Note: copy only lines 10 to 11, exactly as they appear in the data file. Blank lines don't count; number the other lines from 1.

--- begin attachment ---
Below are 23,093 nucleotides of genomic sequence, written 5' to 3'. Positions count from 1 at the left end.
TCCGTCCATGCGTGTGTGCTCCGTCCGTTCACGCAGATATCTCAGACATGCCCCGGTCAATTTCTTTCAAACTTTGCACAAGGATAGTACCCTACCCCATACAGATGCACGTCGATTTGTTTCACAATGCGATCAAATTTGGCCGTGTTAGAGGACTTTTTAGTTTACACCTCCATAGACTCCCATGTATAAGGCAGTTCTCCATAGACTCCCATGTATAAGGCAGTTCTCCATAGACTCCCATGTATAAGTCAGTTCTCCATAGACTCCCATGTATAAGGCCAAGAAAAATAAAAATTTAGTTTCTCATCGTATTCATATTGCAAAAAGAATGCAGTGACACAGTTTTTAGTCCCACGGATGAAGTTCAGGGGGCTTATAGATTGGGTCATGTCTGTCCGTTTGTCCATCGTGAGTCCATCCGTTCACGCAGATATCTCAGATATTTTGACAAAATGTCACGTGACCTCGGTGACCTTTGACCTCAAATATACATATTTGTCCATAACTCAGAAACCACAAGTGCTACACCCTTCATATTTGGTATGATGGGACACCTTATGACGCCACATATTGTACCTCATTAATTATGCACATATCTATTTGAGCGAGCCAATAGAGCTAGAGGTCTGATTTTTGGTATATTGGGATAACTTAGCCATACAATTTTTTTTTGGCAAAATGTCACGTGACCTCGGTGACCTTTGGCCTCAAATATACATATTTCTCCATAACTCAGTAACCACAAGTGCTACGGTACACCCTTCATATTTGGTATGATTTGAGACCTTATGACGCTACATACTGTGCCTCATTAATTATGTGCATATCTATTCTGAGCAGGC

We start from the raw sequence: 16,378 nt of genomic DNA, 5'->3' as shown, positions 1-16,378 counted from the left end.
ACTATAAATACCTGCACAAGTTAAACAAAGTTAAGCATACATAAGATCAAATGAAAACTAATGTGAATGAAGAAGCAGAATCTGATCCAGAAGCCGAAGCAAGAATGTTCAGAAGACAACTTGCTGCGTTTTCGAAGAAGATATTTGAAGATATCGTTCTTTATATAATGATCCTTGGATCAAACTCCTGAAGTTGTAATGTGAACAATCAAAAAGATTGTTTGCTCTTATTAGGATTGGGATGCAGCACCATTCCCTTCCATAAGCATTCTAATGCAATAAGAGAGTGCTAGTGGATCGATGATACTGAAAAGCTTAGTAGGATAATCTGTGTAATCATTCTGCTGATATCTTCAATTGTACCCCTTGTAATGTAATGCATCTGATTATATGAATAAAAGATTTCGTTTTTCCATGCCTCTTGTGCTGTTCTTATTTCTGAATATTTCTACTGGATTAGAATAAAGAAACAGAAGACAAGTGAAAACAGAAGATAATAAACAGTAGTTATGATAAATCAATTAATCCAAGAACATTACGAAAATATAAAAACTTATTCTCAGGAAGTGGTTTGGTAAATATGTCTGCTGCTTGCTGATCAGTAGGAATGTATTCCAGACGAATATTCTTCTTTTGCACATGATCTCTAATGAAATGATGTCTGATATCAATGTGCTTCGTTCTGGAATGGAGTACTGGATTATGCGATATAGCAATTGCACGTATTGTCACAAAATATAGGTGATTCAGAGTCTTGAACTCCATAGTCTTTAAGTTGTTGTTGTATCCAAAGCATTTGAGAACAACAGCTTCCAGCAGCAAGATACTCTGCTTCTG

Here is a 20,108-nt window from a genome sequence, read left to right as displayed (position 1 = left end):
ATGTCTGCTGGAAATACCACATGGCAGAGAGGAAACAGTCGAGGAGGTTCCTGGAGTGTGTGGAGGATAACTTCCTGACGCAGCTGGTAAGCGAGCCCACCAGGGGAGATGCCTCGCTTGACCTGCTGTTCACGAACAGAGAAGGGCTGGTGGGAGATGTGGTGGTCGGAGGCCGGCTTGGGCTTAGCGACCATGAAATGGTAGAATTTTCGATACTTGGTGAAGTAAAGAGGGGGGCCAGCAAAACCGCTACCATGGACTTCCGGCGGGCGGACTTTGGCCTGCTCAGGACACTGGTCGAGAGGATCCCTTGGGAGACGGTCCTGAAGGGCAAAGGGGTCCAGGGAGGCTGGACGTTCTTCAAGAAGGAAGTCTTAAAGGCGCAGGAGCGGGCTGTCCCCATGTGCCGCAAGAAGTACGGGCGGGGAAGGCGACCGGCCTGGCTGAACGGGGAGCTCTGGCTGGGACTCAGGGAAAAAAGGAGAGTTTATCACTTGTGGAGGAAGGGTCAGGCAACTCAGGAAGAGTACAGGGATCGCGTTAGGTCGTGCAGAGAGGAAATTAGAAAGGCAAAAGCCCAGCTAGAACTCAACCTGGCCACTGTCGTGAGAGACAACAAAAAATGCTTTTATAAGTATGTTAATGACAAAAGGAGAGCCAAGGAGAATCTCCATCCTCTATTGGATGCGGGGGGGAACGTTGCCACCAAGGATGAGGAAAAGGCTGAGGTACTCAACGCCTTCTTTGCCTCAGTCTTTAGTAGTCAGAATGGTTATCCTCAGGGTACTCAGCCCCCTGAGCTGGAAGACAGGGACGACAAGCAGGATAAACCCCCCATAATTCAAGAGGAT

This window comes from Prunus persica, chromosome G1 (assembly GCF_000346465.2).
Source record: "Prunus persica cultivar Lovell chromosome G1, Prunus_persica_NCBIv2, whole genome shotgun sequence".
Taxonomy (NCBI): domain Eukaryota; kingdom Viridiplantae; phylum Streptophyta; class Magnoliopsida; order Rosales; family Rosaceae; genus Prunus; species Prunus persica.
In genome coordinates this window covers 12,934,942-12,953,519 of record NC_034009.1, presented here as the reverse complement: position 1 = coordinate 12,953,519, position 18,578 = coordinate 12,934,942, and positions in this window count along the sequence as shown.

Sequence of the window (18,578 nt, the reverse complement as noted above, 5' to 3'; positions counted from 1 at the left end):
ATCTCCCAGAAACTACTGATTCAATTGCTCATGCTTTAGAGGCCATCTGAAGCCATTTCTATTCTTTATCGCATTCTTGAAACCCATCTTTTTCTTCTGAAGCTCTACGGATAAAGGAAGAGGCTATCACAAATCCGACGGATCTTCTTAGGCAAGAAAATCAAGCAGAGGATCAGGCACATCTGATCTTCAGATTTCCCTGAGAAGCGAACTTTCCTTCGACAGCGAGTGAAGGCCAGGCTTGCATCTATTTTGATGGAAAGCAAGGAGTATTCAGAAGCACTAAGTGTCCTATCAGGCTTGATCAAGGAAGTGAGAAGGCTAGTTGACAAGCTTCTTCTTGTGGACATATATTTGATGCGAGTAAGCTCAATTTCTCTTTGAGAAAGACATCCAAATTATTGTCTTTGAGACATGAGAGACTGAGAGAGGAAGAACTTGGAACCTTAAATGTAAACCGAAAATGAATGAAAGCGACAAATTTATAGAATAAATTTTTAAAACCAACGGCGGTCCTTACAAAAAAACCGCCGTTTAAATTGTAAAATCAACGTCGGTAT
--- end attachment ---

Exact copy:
In genome coordinates this window covers 12,934,942-12,953,519 of record NC_034009.1, presented here as the reverse complement: position 1 = coordinate 12,953,519, position 18,578 = coordinate 12,934,942, and positions in this window count along the sequence as shown.

Sequence of the window (18,578 nt, the reverse complement as noted above, 5' to 3'; positions counted from 1 at the left end):